Skip to Content

Texas Monthly : “It Smells of Despair”: What’s Going On Inside the Harris County Jail?

March 29, 2023

After 28 men and women died in custody while awaiting trial last year, local officials are throwing money at the overcrowded facility. Advocates for inmates say bigger reforms are needed.

Topics:   2023news, Custody Death, Jail Conditions, Overcrowding

In September, Gundu’s colleagues met Justin Smith, a 33-year-old who worked in food services and who spent two and a half months inside HCJ after being charged with aggravated robbery. (He says he’s innocent; his case has yet to go to trial.) Smith believes he caught the coronavirus after being placed in a cell in the jail’s processing center. He says he was displaying symptoms when he was moved into the jail’s general population, where he shared a dorm with 51 other men. Sweating, shaking, coughing, and having lost his sense of smell, Smith asked for medical care, but told Gundu he was denied it. “You can be dying,” he said, “and you get no help.”

The overcrowding has persisted through the winter. In February, the FBI announced it would investigate deaths at the jail. Meanwhile, Gundu continues to hear stories about the lack of medical care offered to inmates in need, such as Smith. “It’s worse than Rikers,” Gundu told me, referring to the notorious New York City jail. “It’s like a little city in there. It smells of despair.”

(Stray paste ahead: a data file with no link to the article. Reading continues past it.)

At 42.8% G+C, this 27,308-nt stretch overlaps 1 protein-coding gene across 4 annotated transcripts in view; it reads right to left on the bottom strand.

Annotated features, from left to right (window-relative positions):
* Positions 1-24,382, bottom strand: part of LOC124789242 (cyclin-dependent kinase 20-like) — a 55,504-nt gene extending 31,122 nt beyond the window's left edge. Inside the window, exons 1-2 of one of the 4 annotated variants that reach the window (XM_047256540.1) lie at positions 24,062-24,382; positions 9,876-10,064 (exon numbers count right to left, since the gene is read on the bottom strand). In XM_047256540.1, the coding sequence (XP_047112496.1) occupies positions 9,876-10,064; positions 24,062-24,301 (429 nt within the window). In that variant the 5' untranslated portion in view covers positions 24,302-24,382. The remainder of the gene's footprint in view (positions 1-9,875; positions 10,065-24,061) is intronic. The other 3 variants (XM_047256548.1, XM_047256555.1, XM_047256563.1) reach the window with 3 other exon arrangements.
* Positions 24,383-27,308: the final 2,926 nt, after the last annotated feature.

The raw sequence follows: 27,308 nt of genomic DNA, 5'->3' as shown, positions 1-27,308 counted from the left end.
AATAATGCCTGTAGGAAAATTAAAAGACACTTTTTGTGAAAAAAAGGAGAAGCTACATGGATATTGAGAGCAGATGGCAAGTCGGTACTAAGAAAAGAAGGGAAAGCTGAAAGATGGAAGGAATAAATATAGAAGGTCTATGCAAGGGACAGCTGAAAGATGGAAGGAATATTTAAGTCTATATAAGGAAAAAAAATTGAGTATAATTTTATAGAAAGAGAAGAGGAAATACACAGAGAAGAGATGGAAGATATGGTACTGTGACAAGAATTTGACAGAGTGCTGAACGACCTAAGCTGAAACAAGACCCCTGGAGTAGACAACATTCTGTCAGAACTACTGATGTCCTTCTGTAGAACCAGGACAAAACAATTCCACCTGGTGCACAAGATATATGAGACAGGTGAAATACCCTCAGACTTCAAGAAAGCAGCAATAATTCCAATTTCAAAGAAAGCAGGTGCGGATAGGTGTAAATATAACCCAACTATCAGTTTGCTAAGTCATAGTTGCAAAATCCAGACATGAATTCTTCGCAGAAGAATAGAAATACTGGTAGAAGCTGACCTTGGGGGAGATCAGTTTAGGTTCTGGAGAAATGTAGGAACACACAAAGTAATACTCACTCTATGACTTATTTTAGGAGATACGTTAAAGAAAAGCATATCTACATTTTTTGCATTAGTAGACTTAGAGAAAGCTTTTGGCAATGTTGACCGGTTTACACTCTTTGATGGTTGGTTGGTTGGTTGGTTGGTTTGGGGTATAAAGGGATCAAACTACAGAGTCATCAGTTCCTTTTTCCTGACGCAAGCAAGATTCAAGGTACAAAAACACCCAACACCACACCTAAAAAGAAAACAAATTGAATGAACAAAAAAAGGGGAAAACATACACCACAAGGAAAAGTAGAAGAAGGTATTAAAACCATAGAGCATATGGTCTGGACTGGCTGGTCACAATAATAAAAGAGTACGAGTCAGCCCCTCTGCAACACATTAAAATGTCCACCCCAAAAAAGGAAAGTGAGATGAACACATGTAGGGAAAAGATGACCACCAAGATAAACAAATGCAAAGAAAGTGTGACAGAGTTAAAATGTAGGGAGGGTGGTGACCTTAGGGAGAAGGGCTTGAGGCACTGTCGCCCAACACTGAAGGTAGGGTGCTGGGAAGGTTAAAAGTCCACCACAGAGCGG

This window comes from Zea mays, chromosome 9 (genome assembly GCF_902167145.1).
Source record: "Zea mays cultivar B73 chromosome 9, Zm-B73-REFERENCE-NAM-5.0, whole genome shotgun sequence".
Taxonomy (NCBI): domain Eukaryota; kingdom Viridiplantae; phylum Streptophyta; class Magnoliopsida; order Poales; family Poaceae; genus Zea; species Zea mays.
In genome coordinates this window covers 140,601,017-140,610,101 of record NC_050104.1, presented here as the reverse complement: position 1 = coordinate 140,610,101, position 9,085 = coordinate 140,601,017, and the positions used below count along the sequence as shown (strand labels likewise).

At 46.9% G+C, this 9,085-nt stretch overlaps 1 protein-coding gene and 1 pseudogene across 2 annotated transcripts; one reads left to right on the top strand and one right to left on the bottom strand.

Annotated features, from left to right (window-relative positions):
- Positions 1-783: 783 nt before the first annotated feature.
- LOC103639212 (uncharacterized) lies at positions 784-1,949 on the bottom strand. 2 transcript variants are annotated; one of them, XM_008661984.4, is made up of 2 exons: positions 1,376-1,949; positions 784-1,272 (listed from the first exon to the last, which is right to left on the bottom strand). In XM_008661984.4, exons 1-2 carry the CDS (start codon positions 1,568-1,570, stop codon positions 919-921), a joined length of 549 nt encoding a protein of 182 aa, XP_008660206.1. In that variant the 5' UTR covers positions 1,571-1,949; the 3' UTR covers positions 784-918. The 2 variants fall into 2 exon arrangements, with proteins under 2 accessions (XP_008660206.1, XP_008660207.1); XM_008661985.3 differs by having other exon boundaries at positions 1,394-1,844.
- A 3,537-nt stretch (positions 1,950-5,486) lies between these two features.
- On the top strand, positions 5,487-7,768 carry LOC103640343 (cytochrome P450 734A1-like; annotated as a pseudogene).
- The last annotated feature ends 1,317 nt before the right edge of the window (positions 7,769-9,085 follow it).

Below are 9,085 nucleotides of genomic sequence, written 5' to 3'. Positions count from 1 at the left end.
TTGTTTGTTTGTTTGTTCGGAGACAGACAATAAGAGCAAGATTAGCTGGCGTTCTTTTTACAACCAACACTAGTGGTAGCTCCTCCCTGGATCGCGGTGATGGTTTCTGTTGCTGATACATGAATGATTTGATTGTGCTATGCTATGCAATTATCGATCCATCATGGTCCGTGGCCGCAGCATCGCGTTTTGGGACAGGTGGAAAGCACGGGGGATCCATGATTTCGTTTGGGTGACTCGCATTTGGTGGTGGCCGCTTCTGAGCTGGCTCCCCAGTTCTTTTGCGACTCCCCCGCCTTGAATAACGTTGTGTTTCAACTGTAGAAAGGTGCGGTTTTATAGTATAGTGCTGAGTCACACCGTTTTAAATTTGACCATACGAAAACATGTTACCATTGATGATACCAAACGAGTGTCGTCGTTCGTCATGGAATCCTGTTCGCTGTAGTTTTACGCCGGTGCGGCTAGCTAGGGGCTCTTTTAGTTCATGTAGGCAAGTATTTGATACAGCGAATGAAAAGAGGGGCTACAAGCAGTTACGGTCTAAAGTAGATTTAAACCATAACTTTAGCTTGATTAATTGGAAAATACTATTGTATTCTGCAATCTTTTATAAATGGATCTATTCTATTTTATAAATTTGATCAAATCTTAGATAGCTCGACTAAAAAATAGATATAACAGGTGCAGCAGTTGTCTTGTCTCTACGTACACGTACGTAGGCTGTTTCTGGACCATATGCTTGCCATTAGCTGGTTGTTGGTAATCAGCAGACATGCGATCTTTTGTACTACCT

Research overwhelmingly demonstrates the success of that reform in reducing the number of arrestees jailed while awaiting trial. But statewide Republican politicians, including Governor Greg Abbott and Senator Ted Cruz, and even some local Democrats, including Harris County district attorney Kim Ogg, have blamed what they say is an increase in violent crime on the release of more arrestees without requiring that they post cash bail. Independent monitors have found no evidence to support the claim that ending cash bail correlates with the surge in crime.

Read full article at Texas Monthly
Translate »
Back to top